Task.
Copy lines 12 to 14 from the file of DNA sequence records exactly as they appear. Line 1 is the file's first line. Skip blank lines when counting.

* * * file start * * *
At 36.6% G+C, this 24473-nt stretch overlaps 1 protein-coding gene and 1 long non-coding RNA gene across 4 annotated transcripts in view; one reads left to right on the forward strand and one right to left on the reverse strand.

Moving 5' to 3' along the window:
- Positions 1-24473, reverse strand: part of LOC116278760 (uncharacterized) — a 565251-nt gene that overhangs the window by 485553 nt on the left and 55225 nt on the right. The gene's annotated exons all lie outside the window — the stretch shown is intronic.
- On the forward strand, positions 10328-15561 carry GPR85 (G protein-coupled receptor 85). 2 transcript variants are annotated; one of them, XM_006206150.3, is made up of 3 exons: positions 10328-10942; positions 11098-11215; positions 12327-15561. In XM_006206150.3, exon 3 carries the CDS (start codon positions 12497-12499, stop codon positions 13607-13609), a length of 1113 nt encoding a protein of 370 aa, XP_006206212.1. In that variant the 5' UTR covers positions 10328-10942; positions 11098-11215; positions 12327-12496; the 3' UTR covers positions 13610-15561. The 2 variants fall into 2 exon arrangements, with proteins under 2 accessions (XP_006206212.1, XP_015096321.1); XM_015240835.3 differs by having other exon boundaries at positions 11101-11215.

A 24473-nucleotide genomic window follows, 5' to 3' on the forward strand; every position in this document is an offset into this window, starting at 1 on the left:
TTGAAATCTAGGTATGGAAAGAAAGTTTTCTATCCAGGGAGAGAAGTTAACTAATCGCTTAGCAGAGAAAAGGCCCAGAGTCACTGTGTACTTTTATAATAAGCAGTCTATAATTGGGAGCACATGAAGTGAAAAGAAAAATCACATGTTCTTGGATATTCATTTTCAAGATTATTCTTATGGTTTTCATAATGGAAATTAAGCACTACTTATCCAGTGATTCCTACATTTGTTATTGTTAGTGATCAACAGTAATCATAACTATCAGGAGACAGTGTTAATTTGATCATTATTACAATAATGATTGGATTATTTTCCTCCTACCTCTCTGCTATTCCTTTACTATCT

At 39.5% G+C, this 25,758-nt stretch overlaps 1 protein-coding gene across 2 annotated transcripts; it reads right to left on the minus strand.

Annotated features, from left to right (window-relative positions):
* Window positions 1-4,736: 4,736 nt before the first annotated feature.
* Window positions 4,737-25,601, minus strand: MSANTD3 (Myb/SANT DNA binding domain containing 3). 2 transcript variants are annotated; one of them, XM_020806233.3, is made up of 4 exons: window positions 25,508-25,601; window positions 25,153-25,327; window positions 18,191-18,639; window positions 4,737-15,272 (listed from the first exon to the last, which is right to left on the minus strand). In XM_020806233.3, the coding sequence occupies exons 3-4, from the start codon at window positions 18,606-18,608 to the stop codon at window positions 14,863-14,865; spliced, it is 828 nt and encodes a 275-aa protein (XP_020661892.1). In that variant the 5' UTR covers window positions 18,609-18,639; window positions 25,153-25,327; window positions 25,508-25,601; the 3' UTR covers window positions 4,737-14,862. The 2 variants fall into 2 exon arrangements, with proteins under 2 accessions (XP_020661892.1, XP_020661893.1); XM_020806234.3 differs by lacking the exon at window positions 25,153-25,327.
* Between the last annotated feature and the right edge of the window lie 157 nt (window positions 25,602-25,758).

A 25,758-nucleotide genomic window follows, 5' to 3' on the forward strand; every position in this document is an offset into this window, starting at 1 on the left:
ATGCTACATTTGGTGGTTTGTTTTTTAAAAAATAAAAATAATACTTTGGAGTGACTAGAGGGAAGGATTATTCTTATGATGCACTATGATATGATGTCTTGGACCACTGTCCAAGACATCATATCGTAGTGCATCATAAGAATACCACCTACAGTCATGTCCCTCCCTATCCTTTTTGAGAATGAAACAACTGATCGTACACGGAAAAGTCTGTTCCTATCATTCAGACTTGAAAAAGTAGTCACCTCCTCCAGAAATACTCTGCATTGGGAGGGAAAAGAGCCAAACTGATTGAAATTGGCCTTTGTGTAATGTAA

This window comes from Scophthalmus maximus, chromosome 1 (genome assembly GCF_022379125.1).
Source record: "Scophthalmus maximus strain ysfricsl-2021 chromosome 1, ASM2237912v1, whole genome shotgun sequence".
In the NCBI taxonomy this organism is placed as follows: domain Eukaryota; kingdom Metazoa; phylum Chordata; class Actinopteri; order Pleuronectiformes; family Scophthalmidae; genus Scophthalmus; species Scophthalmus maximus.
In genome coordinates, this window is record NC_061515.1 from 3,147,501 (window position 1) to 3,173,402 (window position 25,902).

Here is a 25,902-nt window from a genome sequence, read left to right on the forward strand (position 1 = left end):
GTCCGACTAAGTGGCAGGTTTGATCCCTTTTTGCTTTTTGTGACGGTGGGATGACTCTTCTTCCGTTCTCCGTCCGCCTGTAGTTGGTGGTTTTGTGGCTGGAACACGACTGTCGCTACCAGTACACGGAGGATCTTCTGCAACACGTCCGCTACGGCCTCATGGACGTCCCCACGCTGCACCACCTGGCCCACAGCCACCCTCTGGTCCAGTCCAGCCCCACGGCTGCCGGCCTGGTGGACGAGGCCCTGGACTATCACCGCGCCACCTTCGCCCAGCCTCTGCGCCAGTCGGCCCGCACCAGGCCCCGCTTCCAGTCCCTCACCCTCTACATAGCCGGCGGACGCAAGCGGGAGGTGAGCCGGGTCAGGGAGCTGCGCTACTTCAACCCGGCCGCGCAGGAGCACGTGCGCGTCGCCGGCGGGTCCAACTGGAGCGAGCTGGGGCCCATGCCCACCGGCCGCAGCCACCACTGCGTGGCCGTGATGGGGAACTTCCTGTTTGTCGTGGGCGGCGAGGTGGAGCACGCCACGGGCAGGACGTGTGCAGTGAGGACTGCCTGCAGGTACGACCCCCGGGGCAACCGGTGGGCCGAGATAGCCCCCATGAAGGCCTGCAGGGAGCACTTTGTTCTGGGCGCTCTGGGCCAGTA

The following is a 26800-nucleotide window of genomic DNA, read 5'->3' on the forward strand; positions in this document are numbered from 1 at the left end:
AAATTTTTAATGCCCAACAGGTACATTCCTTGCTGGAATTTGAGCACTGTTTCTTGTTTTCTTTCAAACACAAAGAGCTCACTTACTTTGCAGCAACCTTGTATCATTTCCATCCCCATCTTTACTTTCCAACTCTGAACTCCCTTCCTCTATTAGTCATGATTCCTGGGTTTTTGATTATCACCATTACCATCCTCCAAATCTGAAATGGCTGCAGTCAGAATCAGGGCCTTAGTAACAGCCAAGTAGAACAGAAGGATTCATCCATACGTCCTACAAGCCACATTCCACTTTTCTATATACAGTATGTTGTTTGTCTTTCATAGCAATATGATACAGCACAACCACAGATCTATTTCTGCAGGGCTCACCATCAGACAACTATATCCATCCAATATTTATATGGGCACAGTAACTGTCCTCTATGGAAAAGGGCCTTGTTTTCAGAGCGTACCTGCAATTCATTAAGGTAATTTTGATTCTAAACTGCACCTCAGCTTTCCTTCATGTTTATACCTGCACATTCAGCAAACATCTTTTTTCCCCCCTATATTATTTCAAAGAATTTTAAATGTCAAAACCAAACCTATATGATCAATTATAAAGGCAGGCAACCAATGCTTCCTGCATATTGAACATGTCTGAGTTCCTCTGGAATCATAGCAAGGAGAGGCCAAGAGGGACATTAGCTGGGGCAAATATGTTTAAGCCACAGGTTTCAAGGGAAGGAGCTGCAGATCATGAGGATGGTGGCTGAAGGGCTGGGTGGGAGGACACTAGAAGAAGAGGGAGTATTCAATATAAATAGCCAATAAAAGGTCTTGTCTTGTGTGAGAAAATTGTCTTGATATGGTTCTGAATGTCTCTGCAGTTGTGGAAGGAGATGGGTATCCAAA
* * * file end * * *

A 25,758-nucleotide genomic window follows, 5' to 3' on the forward strand; every position in this document is an offset into this window, starting at 1 on the left:
ATGCTACATTTGGTGGTTTGTTTTTTAAAAAATAAAAATAATACTTTGGAGTGACTAGAGGGAAGGATTATTCTTATGATGCACTATGATATGATGTCTTGGACCACTGTCCAAGACATCATATCGTAGTGCATCATAAGAATACCACCTACAGTCATGTCCCTCCCTATCCTTTTTGAGAATGAAACAACTGATCGTACACGGAAAAGTCTGTTCCTATCATTCAGACTTGAAAAAGTAGTCACCTCCTCCAGAAATACTCTGCATTGGGAGGGAAAAGAGCCAAACTGATTGAAATTGGCCTTTGTGTAATGTAA

This window comes from Scophthalmus maximus, chromosome 1 (genome assembly GCF_022379125.1).